Bhubaneswar: With the explosive revelation of over 3 lakh ineligible beneficiaries availing the KALIA (Krushak Assistance for Livelihood and Income Augmentation scheme) assistance, the plot over KALIA scheme implementation thickens in Odisha.
Since Odisha was not the first State to launch such a massive farm investment support scheme, a comparative analysis of schemes of the same ilk like Rythu Bandhu Scheme and PM-KISAN reveals the lapses galore in every bit of implementation process - from codifying the application form to cross verification - in Odisha.
Consider the discrepancies observed in the much-touted Green Form for the KALIA scheme. First, the biggest loophole of this mega scheme is that it has no provision of affixing self -attested photo of the applicant.
Moreover, another ambiguity was in the column of name of the farmer. The 'Green Form' mandates writing the name of head of the family. The fallacy here is the column should have made it mandatory to mention the name of farmer as notified in land records to avoid multiple applicants.
Both PM-KISAN and Telangana's Rythu Bandhu Scheme (RBS) have selected the beneficiary from the updated land records available with the revenue department.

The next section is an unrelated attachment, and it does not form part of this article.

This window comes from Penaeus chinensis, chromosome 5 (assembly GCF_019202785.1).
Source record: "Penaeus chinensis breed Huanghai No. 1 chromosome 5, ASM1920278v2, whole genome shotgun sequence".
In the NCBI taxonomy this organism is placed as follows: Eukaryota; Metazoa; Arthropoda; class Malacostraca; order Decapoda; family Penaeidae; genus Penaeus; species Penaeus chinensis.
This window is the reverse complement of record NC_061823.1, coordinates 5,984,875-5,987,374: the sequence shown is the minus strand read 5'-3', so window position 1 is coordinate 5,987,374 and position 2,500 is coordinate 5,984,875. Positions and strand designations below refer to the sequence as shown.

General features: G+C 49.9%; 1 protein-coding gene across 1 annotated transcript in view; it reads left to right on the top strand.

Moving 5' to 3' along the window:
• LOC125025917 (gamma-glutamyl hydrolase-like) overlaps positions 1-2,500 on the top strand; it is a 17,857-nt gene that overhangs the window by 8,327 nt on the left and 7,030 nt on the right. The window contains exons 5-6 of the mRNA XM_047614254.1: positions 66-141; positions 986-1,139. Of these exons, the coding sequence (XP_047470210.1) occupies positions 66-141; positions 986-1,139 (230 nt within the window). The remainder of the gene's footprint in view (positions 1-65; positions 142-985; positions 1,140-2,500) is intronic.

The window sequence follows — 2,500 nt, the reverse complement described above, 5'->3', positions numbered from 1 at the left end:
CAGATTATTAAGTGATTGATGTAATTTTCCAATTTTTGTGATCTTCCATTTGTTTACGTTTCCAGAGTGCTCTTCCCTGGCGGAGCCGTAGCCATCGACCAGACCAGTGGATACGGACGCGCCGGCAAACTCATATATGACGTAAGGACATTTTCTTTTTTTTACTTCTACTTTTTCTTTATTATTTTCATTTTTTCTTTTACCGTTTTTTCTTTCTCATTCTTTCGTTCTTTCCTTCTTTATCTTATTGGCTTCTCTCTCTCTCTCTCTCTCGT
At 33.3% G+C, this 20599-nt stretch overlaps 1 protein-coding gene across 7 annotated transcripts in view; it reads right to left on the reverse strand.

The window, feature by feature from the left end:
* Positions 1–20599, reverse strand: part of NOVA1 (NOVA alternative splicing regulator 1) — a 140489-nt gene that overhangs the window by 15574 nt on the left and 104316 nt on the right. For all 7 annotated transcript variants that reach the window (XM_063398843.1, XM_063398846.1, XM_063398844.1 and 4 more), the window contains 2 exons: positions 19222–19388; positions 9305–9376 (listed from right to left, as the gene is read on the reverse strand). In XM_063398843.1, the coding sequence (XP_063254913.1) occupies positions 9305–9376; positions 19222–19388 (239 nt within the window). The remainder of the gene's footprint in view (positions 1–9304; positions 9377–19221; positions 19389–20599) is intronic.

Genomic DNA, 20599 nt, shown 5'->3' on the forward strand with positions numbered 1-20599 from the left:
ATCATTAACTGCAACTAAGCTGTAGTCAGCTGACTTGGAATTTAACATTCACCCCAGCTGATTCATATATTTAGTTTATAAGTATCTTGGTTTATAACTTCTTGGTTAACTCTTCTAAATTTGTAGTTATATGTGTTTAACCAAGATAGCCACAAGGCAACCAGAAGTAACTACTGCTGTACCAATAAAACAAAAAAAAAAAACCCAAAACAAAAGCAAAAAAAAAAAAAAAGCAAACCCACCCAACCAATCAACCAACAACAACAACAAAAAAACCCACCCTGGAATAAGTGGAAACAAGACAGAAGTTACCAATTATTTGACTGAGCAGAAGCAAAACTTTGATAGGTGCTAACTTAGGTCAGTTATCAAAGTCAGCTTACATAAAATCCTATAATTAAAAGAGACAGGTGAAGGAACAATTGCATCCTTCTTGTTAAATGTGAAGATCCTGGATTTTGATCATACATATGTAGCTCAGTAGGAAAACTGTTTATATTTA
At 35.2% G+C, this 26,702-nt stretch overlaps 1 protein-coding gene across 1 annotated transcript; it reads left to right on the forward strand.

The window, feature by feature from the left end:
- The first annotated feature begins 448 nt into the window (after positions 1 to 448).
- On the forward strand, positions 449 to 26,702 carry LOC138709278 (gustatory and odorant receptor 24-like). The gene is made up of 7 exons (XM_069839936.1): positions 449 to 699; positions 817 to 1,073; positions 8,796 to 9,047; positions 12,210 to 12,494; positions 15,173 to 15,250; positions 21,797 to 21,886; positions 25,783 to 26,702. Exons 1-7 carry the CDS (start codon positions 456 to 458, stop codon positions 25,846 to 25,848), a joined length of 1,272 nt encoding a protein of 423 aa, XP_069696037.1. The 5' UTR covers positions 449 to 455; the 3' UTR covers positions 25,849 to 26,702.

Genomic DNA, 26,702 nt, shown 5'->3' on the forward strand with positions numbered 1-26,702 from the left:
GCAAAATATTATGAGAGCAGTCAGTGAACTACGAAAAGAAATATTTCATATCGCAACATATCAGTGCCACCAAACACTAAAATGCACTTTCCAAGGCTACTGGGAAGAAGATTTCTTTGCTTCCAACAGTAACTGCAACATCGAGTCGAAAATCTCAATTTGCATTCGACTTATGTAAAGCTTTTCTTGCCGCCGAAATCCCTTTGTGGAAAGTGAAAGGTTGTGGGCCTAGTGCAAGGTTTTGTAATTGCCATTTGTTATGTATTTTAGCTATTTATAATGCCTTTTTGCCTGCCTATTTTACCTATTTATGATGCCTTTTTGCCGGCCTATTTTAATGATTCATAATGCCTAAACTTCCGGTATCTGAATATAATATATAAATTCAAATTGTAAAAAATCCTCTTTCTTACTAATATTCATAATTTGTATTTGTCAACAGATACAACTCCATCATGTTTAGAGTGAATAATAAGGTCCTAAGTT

While RBS provided the income support to the farmers listed in the land records at the gram panchayat level, the PM-KISAN has very well elaborated what constitutes a farm family and sought details, including aadhar, relationship and land owned details, of the family members of the beneficiary to weed out the problem of multiple applicants.
The Green Form's vagueness in seeking details raised eyebrows. Because, specific queries and details could have screened out the ineligible applicants in the filing stage itself.
What was surprising is the State Agriculture department has the specimen instances of RBS and PM-KISAN before it to follow, still the creeping of such mundane loopholes beg an answer.
Moreover, the draft list was verified by the gram panchyat officials, who have the detailed identification guidelines on exclusion and inclusion criterion. The exclusion notification had quite clearly stated about striking out minors and government employees (retired or working), except anganwadi workers from the beneficiaries.
Pursuance of the exclusion guidelines in letter and spirit during the verification stage could have easily excluded the ineligible applicants. But the screening apparatus of the Odisha government was found yawning!
Odisha government could have avoided the splurge of State exchequer money worth Rs 170 crore on ineligible beneficiaries had it followed the flawless identification procedure adopted in Telangana and of Union government in implementing PMUY or PM-KISAN.
While in Telangana the gram panchayat authorities directly handed over the farm income support assistance to farmers enlisted in the updated land records, the Centre provided the free LPG connections to households enlisted in the SECC-2011 (Socio-Economic Caste Census) list.
Despite clear-cut verification guidelines, were the discrepancies glossed over for the simple reason that the ruling BJD had to face the 2019 poll test?